Castration May Protect Reindeer in Warming Arctic
Reindeer are adapted to the chilly climes of the Arctic tundra, including Scandinavia (shown), as they sport hollow hairs that air and act as insulation.
Credit: Dreamstime.com.

A possible solution to help Arctic reindeer cope in a warming world may sound out there, but researchers say it may very well be the solution: castration, Reuters reports.

Neutered male reindeer grow larger and as such are more fit for breaking through thick layers of ice with their hooves and or antlers to get to the lichens beneath, Sami researchers found. These bulkier reindeer also seemed more willing to share food with calves than other males, according to Reuters.

Climate change means Arctic temperatures vary more, with thawing snow refreezing to form a thick layer of ice over the reindeer food.

Reindeer herders tend to castrate the animals, partly to make them more docile, but this new finding suggests it's a way to keep the herds healthy as their habitat warms. Reuters notes that in Russia, herders castrate about half of all male reindeer usually by biting into the testicles with their teeth.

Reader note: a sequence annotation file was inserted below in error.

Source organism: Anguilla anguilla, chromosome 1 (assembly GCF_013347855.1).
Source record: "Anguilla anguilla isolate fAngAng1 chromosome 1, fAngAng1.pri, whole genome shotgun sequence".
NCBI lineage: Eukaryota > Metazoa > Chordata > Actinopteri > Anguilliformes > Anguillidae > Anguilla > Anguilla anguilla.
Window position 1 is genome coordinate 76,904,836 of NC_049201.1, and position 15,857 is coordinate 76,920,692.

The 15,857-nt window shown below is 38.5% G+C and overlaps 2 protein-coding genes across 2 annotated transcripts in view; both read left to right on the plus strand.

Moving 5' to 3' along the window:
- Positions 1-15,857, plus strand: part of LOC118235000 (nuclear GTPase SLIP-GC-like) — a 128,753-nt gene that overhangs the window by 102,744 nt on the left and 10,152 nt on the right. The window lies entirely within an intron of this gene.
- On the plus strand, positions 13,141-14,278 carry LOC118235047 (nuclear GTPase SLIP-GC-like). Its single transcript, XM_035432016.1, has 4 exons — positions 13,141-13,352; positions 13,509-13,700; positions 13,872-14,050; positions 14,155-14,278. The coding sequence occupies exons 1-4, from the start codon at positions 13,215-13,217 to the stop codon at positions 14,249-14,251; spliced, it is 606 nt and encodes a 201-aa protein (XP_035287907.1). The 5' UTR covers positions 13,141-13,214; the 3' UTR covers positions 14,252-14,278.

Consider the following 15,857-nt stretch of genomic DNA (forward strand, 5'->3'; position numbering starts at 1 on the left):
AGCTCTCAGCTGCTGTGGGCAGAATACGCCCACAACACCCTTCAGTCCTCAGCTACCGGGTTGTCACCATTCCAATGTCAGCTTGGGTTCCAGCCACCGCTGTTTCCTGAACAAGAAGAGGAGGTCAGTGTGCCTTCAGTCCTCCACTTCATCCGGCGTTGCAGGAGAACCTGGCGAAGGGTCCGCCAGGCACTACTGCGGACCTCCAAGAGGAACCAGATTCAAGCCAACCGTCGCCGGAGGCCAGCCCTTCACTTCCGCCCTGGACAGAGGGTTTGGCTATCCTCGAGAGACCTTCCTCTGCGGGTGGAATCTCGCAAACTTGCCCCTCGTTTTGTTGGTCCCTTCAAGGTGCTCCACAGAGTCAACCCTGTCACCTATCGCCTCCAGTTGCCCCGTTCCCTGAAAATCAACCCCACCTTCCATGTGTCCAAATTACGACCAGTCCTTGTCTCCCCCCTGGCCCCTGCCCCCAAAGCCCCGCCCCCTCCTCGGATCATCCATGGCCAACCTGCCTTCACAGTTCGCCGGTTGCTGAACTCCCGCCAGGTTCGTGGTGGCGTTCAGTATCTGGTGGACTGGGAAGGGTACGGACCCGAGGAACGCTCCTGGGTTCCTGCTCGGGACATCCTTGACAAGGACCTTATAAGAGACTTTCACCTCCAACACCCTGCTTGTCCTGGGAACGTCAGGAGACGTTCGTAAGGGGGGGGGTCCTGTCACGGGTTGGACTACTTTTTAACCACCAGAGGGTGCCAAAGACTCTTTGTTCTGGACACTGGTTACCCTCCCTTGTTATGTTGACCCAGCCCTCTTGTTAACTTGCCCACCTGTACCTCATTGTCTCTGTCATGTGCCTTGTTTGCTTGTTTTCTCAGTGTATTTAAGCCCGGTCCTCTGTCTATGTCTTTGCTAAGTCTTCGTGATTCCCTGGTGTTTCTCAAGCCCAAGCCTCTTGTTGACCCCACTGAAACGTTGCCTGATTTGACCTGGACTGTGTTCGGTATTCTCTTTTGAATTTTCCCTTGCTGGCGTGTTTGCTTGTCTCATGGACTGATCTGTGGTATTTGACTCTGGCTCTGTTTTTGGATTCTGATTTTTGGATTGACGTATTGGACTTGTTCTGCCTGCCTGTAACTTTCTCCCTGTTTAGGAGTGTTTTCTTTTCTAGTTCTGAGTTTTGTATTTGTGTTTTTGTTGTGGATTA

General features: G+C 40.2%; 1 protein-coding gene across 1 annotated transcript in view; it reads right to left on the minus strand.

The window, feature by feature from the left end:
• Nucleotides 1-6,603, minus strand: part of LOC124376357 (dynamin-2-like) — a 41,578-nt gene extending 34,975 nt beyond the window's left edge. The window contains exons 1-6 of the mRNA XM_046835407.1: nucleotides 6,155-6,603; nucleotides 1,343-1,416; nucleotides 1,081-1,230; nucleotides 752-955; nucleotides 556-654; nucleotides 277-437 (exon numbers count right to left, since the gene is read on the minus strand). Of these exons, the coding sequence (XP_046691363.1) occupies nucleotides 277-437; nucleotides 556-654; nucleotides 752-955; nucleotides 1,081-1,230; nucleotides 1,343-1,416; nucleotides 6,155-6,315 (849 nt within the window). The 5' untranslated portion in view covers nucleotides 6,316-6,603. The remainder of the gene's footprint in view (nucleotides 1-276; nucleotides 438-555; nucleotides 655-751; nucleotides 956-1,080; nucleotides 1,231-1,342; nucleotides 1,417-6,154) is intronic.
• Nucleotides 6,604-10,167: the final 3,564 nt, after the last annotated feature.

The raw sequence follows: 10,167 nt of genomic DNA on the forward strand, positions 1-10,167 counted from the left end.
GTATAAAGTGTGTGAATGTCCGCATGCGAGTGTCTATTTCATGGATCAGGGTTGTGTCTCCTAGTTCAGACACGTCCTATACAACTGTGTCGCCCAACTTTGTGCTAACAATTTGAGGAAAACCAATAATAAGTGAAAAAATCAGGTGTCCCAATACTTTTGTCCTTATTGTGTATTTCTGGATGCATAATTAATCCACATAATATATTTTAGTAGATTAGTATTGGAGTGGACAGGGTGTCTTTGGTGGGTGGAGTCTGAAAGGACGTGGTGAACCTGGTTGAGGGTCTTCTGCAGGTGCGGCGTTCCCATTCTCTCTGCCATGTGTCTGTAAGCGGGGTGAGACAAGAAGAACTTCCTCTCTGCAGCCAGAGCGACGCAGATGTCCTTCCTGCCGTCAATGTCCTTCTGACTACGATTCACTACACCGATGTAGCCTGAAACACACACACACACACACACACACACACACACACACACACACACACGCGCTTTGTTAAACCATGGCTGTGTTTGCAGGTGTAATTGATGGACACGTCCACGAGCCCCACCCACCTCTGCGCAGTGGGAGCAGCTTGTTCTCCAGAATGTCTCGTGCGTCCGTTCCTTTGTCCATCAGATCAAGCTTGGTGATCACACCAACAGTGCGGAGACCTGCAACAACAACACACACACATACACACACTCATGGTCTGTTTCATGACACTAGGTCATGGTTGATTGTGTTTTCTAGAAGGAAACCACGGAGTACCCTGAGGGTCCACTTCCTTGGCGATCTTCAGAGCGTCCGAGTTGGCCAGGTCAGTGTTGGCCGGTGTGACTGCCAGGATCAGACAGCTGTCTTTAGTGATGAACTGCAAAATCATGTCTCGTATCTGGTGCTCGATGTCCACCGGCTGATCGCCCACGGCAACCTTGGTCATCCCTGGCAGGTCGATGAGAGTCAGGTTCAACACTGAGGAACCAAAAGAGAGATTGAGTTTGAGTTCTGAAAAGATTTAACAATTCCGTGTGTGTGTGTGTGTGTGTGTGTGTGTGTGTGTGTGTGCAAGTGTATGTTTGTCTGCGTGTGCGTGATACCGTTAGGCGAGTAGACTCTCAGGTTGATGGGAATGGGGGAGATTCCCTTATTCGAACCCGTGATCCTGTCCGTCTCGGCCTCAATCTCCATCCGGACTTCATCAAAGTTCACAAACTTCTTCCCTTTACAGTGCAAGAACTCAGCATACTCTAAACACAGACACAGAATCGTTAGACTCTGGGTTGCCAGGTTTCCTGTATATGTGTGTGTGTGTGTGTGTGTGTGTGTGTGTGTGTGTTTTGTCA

In fact, reindeer and caribou numbers worldwide have plunged nearly 60 percent in the last three decades due to climate change and habitat disturbance caused by humans, found a 2009 study published in the Global Change Biology Journal.

(Reindeer and caribou are two names for the same species -- Rangifer tarandus -- with reindeer generally referring to the domesticated variety that are herded by humans and pull sleds.)

Read the full Reuters story.

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